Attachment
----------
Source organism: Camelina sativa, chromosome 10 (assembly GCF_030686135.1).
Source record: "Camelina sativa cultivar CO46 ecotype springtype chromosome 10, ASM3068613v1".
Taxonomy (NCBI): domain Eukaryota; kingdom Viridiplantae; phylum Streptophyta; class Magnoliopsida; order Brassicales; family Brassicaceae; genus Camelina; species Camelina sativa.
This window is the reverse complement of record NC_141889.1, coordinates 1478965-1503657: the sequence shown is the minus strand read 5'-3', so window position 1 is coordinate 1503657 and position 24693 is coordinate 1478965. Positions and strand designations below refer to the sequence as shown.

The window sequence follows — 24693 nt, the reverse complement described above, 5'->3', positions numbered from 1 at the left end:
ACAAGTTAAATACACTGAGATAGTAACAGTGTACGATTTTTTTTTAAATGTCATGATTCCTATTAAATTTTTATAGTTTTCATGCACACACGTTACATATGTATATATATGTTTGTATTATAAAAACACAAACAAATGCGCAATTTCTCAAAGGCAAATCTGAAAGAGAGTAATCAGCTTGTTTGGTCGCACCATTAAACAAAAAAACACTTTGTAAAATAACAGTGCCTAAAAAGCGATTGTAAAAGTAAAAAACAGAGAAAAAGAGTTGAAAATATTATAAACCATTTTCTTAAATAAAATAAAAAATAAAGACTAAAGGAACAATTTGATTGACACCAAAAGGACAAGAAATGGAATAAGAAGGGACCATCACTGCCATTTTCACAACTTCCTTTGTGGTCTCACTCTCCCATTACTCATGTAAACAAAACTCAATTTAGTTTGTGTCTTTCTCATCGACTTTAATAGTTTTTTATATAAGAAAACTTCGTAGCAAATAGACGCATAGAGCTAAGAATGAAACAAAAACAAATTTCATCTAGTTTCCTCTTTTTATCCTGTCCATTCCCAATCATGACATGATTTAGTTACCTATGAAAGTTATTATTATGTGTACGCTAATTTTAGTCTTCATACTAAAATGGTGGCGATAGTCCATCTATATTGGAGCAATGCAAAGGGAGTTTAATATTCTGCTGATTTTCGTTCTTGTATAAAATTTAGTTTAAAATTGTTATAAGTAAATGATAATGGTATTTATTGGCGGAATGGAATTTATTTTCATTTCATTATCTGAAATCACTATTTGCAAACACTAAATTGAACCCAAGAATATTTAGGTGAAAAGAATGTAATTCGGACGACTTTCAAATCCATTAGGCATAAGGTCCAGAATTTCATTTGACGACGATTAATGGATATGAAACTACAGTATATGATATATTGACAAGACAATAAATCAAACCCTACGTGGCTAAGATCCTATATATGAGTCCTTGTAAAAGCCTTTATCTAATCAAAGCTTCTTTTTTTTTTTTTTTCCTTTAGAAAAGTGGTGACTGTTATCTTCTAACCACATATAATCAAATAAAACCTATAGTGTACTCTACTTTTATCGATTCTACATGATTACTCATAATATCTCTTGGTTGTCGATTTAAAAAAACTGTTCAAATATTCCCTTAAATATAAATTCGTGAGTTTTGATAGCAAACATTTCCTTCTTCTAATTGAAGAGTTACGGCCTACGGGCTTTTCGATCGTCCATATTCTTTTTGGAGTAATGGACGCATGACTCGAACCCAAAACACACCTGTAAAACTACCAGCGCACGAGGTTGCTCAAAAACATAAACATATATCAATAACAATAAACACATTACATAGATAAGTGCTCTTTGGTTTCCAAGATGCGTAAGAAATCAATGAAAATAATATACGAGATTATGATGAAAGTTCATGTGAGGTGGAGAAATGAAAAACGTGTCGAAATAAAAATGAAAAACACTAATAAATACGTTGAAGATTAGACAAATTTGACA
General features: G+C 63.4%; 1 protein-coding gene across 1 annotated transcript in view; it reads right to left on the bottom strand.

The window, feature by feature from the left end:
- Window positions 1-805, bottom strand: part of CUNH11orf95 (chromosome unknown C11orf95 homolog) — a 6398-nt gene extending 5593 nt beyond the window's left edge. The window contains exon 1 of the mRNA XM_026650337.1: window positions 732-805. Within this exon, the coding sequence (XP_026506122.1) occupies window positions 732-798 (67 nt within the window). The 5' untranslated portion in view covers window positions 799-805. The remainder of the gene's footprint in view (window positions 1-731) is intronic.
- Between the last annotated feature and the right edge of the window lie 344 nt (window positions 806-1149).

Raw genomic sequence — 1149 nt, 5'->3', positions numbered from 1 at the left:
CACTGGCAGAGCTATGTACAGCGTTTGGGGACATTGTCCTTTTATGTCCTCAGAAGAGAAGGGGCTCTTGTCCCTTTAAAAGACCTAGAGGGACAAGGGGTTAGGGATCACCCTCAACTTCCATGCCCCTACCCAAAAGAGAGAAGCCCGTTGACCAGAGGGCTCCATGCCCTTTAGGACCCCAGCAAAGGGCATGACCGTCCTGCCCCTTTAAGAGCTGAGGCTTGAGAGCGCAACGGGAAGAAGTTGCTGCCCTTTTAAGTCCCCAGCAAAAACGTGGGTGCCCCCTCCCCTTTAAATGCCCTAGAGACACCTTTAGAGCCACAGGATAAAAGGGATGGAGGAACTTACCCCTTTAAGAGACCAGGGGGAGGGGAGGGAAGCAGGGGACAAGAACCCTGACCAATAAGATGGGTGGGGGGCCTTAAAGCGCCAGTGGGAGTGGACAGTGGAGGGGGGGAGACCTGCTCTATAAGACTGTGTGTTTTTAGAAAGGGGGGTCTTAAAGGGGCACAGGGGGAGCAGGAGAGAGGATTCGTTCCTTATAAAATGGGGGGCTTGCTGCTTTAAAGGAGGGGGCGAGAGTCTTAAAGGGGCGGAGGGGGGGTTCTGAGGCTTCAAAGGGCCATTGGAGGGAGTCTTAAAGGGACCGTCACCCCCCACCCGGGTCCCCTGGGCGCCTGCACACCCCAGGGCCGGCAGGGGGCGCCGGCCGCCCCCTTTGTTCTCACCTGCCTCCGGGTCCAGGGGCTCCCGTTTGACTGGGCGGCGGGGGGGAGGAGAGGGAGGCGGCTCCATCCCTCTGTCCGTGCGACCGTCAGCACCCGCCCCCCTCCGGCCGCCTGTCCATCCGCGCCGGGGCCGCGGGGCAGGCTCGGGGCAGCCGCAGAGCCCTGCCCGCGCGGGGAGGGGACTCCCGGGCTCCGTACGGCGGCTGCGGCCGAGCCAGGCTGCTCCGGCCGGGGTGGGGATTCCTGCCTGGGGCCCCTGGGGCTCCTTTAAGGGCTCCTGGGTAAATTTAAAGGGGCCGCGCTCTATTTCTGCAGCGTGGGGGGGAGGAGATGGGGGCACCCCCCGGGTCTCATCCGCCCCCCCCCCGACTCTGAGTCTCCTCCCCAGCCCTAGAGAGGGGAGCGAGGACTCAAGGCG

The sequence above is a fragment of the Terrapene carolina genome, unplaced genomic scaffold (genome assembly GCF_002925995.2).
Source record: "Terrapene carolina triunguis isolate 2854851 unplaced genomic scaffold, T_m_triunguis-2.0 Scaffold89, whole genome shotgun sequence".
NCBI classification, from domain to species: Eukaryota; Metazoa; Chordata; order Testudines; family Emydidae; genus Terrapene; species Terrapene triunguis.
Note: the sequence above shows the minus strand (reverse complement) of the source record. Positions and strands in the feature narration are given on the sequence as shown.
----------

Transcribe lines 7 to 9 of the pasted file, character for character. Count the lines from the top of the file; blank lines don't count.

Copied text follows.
General features: G+C 63.4%; 1 protein-coding gene across 1 annotated transcript in view; it reads right to left on the bottom strand.

The window, feature by feature from the left end:
- Window positions 1-805, bottom strand: part of CUNH11orf95 (chromosome unknown C11orf95 homolog) — a 6398-nt gene extending 5593 nt beyond the window's left edge. The window contains exon 1 of the mRNA XM_026650337.1: window positions 732-805. Within this exon, the coding sequence (XP_026506122.1) occupies window positions 732-798 (67 nt within the window). The 5' untranslated portion in view covers window positions 799-805. The remainder of the gene's footprint in view (window positions 1-731) is intronic.